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The term adab fundamentally denotes a custom or norm of conduct. In the early centuries of Islam, the term came to convey either an ethical implication of proper personal qualities or the suggestion of the cultivation and knowledge of a range of sensibilities and skills. In its plural form, adab acquired the meaning of rules of conduct, often specified for a particular social or occupational group, like the aadaab (pl.) of the legist or the prince. In addition, adab specified the accomplishments that made one polished and urbane, an expert in the arts not subsumed under the category of religious learning. Often, in recent times, adab has meant simply literature in the narrow sense.

Underlying the concept of adab is a notion of discipline and training, indicating as well the good breeding and refinement that results from such self-control and training. In all its uses, adab reflects a high value placed on the employment of the will in proper discrimination of correct order, behavior, and taste. The term implicitly or explicitly distinguishes cultivated behavior from that deemed vulgar, for example, from pre-Islamic custom. The term's root sense of proper conduct and discrimination, of discipline, and moral formation, especially fostered in the Sufi tradition, has been brought to the fore in many modern reform movements. In that sense, adab is often coupled with akhlaq ("manners," "ethics") and is now understood to be within the reach of ordinary people and not only educated or holy specialists.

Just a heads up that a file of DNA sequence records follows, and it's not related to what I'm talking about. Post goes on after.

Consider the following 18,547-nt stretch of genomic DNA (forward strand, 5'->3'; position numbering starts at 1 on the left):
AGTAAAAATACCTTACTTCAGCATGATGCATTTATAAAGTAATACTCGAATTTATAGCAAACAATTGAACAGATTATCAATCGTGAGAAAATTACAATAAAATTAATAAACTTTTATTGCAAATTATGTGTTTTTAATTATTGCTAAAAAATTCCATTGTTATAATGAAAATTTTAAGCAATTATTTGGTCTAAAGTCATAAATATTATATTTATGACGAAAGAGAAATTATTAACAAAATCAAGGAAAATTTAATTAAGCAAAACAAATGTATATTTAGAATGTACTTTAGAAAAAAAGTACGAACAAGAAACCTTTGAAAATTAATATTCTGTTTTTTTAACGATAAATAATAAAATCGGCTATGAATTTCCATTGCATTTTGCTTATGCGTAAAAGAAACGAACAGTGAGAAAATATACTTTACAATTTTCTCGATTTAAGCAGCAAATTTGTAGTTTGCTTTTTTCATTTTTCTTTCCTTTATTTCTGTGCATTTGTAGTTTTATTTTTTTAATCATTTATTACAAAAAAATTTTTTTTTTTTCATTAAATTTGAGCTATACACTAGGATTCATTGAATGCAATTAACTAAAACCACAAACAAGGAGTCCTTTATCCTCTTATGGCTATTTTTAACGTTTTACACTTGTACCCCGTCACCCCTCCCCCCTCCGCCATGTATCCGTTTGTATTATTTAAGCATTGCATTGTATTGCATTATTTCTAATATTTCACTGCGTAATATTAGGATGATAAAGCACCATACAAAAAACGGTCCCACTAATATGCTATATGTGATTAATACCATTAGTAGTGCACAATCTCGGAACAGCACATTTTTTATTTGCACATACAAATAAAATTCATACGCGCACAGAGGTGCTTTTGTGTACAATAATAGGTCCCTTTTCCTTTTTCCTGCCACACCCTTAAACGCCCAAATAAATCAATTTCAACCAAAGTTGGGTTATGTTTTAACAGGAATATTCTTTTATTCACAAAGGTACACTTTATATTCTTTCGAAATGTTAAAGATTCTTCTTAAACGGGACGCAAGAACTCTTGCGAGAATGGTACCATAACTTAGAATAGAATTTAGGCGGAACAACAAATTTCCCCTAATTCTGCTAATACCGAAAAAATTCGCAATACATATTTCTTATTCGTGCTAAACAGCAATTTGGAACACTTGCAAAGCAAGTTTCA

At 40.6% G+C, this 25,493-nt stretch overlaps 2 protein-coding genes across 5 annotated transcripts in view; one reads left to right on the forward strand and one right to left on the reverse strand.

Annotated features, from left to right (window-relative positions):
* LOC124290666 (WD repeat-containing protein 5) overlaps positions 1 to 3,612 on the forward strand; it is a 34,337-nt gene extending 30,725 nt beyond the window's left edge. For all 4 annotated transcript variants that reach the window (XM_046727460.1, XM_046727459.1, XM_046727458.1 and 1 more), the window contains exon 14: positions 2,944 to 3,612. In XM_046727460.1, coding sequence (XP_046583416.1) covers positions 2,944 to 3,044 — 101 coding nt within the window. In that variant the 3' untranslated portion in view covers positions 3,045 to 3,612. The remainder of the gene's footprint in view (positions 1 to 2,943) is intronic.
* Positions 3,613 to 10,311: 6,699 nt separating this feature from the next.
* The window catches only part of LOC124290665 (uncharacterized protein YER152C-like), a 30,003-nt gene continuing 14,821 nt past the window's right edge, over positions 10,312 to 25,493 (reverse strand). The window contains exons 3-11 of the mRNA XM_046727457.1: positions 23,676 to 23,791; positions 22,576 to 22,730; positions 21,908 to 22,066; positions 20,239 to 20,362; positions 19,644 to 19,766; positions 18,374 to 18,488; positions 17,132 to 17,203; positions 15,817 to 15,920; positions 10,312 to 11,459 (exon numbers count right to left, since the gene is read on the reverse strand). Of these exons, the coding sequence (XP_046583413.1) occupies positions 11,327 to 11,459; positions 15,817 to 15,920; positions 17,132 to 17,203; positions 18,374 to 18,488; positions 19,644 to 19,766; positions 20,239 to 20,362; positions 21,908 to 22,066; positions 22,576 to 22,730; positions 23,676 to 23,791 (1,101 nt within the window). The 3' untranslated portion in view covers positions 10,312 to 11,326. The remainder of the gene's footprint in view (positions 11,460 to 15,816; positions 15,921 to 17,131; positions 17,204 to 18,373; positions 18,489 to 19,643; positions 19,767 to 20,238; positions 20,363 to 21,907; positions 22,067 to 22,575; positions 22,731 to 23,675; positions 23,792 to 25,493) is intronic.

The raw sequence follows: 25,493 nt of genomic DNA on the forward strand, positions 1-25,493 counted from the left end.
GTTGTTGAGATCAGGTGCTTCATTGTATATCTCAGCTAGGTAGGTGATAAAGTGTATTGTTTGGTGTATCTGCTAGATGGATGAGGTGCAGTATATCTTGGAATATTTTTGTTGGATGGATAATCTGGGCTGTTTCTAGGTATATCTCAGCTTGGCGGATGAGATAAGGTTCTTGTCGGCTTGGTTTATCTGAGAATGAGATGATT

See alsoArabic Literature ; Ethics and Social Issues .


Gabrieli, F. "Adab." In Vol. 1, Encyclopedia of Islam. 2d ed. Leiden: Brill, 1960.

Metcalf, Barbara D., ed. Moral Conduct and Authority: The Place of Adab in South Asian Islam. Berkeley: University of California Press, 1984.

Barbara D. Metcalf